Monday, 7 August 2017

Anchor Watch in Paradise

For the first time in our sailing careers, Patrick and I sat out in the cockpit on “anchor watch” as the wind began gusting violently at 1 a.m. in Cala Calobra at the mouth of the Torrent de Pareis in northwest Mallorca. As we went out to survey the situation we saw that the other 10-15 boats sharing the cove all had at least 1 person in the cockpit or on the bow, checking the anchor and position relative to their neighbors. Within 15 minutes, 3 large yachts hauled up anchor and left. (To do what? Circle slowly offshore waiting for daybreak?)

To be fair, larger boats are at a disadvantage in these situations. They have a larger surface area above the water line and get pushed around by the wind more strongly than smaller boats. Their weight also means that the strain on the anchor and chain are greater. We didn’t think the situation justified leaving and we seemed to be holding quite well with our anchor in sand at 11 meters depth with 40 meters of chain and 12 meters of rode out (we would have liked to put out more but we were limited by our nearest neighbors.)

As we approached our nearest neighbor, a small 8 meter French boat, Patrick called out to the young skipper inspecting his anchor and asked how things were going. He said he’d had better nights. We asked how much chain he had out and he replied “25 meters + 10 meters of rode” but I was thinking of adding more. Yikes !! We suggested that MORE would be a good idea and informed him that we had 55 meters out. He added more rode and we felt much more comfortable for all concerned.

Comfort is such a relative word, though. At 3 a.m., we reached an all-time record: 34 degrees C / 93 F with only 25% humidity in the air, blowing past us in short-lived gusts up to 30 or 40 knots. The winds were from the southeast, and as we were on the northwest of the island, the wind picked up the heat from the sand and rock along the full length of the island before hitting us. It was like being blasted by a powerful hair-dryer. We could feel ourselves desiccating, turning into raisins. We kept dousing ourselves with water. The boat was dusted with fine red sand blowing off the island. Our eyes stung. Metal objects on the boat were hot to the touch. I tried sleeping in a wet towel.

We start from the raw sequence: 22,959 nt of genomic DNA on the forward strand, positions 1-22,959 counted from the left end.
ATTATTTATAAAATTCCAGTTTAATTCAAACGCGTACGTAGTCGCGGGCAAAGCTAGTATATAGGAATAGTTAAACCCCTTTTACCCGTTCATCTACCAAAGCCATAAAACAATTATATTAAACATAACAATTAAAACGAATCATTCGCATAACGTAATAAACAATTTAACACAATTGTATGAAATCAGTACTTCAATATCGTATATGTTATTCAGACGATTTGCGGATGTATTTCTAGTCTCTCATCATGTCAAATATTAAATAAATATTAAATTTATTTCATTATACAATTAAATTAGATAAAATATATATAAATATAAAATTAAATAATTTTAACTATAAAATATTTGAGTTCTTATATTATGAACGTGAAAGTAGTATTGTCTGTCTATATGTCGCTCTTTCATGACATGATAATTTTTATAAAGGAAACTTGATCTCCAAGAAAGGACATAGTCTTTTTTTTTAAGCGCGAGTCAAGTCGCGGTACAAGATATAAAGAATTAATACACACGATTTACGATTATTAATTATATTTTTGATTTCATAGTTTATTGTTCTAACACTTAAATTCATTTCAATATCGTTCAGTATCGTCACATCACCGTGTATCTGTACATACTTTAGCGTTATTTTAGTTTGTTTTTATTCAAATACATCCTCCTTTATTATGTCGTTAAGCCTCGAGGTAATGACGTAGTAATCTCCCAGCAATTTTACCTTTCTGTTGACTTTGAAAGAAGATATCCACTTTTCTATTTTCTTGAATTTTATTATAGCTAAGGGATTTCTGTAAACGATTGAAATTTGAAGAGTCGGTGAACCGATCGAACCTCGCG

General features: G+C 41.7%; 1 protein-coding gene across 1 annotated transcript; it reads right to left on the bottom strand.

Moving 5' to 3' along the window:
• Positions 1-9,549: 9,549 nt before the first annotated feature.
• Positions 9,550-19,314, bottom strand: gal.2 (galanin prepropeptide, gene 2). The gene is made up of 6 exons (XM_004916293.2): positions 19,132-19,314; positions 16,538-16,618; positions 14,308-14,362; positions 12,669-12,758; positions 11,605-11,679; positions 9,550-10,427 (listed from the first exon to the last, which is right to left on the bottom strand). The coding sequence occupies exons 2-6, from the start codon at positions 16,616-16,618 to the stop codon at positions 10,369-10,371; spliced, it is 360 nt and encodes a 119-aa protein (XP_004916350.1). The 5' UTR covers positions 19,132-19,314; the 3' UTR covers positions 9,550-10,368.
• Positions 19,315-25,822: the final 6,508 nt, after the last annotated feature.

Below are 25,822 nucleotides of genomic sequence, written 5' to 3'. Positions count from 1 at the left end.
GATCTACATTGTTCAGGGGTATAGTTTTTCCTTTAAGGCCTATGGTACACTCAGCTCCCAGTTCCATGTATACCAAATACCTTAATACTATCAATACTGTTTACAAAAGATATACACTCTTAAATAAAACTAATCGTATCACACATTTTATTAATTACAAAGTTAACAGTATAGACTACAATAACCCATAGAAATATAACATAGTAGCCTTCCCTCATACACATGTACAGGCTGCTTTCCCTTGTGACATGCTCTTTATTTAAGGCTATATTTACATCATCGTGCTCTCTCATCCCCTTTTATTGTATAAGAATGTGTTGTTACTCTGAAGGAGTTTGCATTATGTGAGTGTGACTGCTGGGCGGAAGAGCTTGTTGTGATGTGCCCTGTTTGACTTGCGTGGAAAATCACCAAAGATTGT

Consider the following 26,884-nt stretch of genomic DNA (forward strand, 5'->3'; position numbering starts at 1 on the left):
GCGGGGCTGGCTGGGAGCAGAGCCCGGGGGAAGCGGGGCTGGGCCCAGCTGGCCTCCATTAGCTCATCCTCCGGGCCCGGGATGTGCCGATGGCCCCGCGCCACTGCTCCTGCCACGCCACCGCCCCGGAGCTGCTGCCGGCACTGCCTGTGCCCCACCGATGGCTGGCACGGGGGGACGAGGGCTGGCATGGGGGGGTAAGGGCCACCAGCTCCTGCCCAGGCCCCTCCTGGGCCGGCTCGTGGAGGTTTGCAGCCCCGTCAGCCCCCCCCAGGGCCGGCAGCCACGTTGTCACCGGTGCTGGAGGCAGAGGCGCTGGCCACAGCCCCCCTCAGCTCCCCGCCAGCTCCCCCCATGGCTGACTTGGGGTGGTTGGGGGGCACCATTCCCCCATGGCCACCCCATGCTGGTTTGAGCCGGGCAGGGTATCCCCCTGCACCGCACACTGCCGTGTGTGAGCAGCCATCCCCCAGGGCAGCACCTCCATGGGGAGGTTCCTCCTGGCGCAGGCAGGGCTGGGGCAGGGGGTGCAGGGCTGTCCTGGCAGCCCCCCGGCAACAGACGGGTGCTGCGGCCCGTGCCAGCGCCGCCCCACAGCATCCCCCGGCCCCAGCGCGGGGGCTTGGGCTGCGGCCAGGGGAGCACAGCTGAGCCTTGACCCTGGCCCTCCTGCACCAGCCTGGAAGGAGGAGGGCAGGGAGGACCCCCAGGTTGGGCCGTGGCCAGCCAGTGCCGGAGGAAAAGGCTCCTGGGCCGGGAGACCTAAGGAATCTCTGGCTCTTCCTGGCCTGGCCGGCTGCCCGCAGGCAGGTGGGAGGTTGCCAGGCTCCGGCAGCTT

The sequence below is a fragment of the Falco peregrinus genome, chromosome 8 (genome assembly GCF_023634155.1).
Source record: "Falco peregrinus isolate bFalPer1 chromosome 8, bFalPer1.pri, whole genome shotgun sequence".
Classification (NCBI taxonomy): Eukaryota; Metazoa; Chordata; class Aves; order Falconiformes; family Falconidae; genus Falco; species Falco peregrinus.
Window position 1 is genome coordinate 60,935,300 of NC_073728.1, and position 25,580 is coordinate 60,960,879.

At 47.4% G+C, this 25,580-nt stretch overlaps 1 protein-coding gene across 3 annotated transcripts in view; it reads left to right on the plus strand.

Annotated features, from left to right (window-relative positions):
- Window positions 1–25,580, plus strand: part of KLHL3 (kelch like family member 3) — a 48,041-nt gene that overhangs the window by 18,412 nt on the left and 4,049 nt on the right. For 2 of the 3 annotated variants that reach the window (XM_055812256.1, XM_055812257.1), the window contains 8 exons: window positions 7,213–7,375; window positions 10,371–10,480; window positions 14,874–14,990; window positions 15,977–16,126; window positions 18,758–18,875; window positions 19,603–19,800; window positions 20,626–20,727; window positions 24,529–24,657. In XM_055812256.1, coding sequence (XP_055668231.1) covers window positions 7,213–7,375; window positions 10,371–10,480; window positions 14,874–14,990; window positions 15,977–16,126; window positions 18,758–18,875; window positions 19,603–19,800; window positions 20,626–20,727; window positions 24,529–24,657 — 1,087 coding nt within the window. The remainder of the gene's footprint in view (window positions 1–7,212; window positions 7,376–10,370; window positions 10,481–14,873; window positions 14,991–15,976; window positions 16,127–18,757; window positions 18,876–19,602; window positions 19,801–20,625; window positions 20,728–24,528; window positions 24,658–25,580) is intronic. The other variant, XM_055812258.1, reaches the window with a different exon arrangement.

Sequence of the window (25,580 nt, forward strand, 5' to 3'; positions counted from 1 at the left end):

As the morning progressed, the temperatures dipped down to a more manageable 31 C / 88 F. The weather forecast announced a high of 37 C / 100 F for the day. I enjoy hot temps in the day when I’m near water and can swim to cool off, but eating and sleeping become very problematic in these conditions.

The next day, we moved to Cala San Vicente and had the same phenomenon again: southerly blasts during the night with temperatures climbing and humidity descending. This time, however, we had the cove to ourselves and only 5 meters of water so we had fewer worries than in the deep and crowded Calobra.

We were told that the "torrent" is usually just behind this pool...when there's water.

Patrick let out a little cry of victory when I announced that this situation makes me nostalgic for Brittany!   
Posted on Monday, August 07, 2017 | Categories:

Saturday, 5 August 2017

Soller and Mallorcan Scenery

We left Sa Foradada with a mixture of regret and relief as we headed up the coast for 5 days in the port of Soller.  Port stops are, in general, hot (ports are designed to protect from wind and the water quality is such that you do NOT want to go swimming anywhere near the port) and noisy (close-packed neighbors.)  One such neighbor got a bit too close as he pulled in and his fishing pole support gouged out a thumb-sized chunk of our gelcoat.  As I was mentally preparing a blog post about the steps to take to make an insurance claim for such an event, the skipper of the offending boat asked if we could just arrange things between ourselves without contacting the insurance company.  He gave us 100 Euros in cash and we invited him on board for a beer.  (Turns out he was a fascinating person.)  But now we have another repair to do and it's not easy to reach.  We will probably just do a quick filler job and wait until we pull the boat from the water in Corsica to make it pretty.

We really enjoyed the port of Soller and the town of Soller.  We took the wooden train to Soller town and later took the longer one down to Palma for the day.  We also took a side trip to the Alfabia gardens, once the home of one of the Moorish lords from the 1200s, taken over by the Spanish royals after the Christian conquest. The area gives a good idea of what the interior of Mallorca looks like, away from the main tourist tracks and beach scenes.

Almohad ceiling, 1170.

Posted on Saturday, August 05, 2017 | Categories: